Opened six months ahead of schedule in June 2021, Indooroopilly Riverwalk is a pedestrian and cycle bridge along the bank of the Brisbane River, with entry and exit points along the way.
Providing a safe route for people riding and walking – as part of their commute, access to school, or for the joy of exploring – the Riverwalk has separated cycle lanes and a dedicated pedestrian path. Residents and visitors can enjoy the outlook from several viewing platforms.
Key challenges included providing safe connections that addressed the topographical constraints – including potential steep grades to adjoining pathways, speed differential between active mode users, and flood resilience.
Working closely with Brisbane City Council, we recommended removing a disused building to improve the safety of the connection to Witton Barracks, resulting in easier access and reduced construction costs. Our detailed flood modelling improved constructability, leading to both reduced construction time and long-term bridge maintenance costs.
We explored how sustainability principles could be applied – on a macro level, such as network connectivity, through to connection to nature, social benefit, optimising design for resilience and efficiency for carbon reduction; as well as on a micro level, looking at safe and inclusive design details.
1dedicated pedestrian path
Designing for community, environment and floods
At the pre-concept stage, two options were explored with Brisbane City Council:
Widening the existing road corridor: Radnor Street is on a steep embankment and widening the existing road corridor to accommodate the shared use path would have required extensive works. There were several environmental concerns with this option, including impacts on mature trees with hollows suitable for nesting fauna, and a protected species of marine flora (Lilaeopsis Brisbanica), identified in the tidal zone.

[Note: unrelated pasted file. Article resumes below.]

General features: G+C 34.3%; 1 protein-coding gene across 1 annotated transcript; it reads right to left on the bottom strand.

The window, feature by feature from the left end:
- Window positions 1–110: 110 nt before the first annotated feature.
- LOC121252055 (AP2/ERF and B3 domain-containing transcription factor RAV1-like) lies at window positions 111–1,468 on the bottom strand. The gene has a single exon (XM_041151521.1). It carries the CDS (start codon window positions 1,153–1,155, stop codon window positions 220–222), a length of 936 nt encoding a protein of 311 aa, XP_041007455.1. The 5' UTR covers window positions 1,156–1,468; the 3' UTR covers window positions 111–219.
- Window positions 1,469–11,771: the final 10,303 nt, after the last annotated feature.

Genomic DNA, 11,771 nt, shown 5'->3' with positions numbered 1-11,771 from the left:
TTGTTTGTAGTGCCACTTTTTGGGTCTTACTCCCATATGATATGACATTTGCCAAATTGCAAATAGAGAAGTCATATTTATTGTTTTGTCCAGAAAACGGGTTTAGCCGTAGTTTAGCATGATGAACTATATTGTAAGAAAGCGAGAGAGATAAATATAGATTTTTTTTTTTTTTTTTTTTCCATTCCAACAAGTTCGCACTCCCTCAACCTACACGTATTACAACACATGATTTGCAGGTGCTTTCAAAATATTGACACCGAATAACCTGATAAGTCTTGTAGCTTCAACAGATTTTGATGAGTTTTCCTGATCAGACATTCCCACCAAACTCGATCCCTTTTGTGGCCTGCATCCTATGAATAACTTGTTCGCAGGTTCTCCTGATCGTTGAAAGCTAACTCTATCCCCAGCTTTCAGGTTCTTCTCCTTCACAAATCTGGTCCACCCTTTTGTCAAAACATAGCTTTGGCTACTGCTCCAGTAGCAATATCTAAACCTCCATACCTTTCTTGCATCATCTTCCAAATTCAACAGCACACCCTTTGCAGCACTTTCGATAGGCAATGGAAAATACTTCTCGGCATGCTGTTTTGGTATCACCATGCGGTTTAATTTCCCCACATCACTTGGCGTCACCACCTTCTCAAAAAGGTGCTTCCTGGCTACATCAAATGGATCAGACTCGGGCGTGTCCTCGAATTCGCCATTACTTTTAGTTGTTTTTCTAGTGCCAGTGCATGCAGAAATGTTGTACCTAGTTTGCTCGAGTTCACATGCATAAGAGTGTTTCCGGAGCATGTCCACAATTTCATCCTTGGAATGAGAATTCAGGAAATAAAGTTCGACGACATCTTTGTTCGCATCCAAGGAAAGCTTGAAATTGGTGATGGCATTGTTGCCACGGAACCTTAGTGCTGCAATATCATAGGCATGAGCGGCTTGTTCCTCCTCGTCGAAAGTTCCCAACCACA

Constructing a separate elevated structure located in the Brisbane River: This option was selected as it allowed the Riverwalk to be constructed in the river, with minimal disturbance to flora and fauna. This also allowed the Riverwalk to be constructed at an independent grade to Radnor Street, providing a much flatter, more comfortable route for cyclists and pedestrians.
Further considerations included:
Designing for floods: Both the Indooroopilly Riverwalk and Brisbane Botanic Gardens Riverwalk become fully inundated in flood events above a 50-year design period – 2% AEP (annual exceedance probability). Sections of the Brisbane River along the alignment of the Indooroopilly Riverwalk reach up to 6.0m/s. Design and detailing of the structure needed to accommodate the high forces from flood loading.
Pedestrian and cycle pathways in the tidal zone: Design, durability and construction considerations were driven by providing a solution that minimised environmental and flood afflux impacts.
Enhanced community experience: The Riverwalk met users’ needs and comfort, for all ages and abilities, with the two-way cycle lanes, dedicated pedestrian lane and separate viewing platforms.
What an experience, to be riding along Indooroopilly Riverwalk on opening day! Seeing all the smiles and the enjoyment of parents with kids learning to ride, people on all types of bikes and people walking and admiring the view. I rode up and back and smiled to myself the entire time. I couldn’t be prouder of what we achieved together.” Kylie Nixon Associate Principal
Throughout the project, we produced consultation material to support Brisbane City Council’s community engagement program. These materials included renders and flythroughs, which Council shared with both the local and wider communities who had a keen interest in the positive impact the riverwalk would make to Brisbane’s active transport network.